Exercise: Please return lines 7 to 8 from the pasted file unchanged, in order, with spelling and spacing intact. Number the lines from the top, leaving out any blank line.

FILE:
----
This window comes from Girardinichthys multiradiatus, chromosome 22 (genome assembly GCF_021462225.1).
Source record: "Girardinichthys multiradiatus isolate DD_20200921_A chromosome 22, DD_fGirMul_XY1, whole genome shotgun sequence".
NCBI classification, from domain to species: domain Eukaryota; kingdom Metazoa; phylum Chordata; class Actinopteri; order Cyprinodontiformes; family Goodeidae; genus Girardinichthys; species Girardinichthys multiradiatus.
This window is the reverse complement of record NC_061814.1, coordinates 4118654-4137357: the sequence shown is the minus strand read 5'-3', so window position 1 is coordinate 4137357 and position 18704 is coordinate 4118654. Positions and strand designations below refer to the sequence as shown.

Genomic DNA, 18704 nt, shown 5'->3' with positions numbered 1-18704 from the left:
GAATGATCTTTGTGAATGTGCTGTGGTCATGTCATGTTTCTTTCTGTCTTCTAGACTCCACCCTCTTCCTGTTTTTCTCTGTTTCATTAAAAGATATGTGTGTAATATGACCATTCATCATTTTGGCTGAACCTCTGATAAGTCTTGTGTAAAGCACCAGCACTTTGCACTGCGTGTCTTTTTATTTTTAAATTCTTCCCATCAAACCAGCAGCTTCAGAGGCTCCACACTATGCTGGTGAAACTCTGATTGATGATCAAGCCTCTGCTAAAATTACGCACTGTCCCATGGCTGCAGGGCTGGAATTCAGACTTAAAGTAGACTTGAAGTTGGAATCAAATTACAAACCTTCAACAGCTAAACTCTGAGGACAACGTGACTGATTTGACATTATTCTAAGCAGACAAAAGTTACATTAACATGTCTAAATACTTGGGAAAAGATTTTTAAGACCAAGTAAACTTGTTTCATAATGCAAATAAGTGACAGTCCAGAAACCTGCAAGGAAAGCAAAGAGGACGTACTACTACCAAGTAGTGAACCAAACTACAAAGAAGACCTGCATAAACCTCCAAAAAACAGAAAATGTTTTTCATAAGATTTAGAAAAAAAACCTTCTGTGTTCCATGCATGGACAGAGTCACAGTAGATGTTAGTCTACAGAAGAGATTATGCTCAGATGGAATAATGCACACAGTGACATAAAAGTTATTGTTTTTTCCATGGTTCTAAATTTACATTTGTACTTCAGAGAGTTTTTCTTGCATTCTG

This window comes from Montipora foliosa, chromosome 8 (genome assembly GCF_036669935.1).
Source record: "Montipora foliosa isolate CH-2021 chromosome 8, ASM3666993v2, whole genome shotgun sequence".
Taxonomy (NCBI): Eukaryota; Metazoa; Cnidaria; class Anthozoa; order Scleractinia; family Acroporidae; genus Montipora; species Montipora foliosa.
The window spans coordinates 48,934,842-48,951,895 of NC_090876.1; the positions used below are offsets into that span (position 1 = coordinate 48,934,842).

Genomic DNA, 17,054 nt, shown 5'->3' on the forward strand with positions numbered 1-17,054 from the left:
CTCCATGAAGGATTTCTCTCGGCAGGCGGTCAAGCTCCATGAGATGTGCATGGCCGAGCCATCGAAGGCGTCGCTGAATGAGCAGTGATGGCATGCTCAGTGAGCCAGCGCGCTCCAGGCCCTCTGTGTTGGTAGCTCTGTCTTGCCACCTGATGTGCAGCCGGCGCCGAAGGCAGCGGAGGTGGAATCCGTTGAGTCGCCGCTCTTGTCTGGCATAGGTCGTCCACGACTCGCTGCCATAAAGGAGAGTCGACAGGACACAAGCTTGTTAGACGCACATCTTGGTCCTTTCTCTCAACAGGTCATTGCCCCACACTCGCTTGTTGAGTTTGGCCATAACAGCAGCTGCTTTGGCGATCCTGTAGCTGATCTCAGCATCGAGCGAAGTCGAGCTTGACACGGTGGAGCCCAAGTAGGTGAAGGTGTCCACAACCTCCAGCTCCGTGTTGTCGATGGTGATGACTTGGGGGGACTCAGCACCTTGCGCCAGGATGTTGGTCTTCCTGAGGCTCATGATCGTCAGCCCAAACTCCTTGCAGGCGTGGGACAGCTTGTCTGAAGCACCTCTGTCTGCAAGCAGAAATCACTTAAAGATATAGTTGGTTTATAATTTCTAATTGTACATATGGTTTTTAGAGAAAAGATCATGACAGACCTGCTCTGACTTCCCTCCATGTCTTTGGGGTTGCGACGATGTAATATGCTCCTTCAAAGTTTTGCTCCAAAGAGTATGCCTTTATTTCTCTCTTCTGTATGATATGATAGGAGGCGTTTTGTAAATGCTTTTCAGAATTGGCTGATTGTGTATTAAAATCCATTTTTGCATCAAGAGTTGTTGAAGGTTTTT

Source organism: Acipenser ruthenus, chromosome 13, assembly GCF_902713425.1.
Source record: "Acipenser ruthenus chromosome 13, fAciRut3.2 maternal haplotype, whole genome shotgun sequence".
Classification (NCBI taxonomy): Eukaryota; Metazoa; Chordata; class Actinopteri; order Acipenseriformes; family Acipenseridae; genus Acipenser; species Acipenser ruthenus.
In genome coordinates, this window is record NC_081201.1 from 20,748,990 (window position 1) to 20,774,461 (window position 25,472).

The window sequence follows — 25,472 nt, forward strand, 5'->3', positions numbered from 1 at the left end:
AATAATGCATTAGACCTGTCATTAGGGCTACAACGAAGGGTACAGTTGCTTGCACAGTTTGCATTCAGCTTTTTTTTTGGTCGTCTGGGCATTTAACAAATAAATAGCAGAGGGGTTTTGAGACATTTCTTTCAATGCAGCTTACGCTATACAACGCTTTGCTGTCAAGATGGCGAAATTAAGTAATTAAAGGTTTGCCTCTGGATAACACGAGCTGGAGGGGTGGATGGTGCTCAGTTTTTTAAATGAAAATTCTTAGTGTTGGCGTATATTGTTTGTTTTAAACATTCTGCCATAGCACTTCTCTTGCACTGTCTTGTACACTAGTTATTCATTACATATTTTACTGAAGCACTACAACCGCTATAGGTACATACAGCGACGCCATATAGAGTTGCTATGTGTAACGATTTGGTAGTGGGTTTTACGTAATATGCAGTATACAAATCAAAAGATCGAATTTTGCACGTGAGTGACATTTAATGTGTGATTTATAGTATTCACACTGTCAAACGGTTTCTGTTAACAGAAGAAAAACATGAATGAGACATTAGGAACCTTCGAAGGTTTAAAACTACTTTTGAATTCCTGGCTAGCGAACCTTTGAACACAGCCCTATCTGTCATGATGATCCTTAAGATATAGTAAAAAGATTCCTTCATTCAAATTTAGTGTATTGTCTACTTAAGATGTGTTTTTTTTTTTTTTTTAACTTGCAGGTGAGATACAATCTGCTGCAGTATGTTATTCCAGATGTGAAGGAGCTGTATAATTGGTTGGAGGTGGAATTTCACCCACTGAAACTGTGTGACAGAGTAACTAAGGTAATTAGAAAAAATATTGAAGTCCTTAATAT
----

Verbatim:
This window comes from Montipora foliosa, chromosome 8 (genome assembly GCF_036669935.1).
Source record: "Montipora foliosa isolate CH-2021 chromosome 8, ASM3666993v2, whole genome shotgun sequence".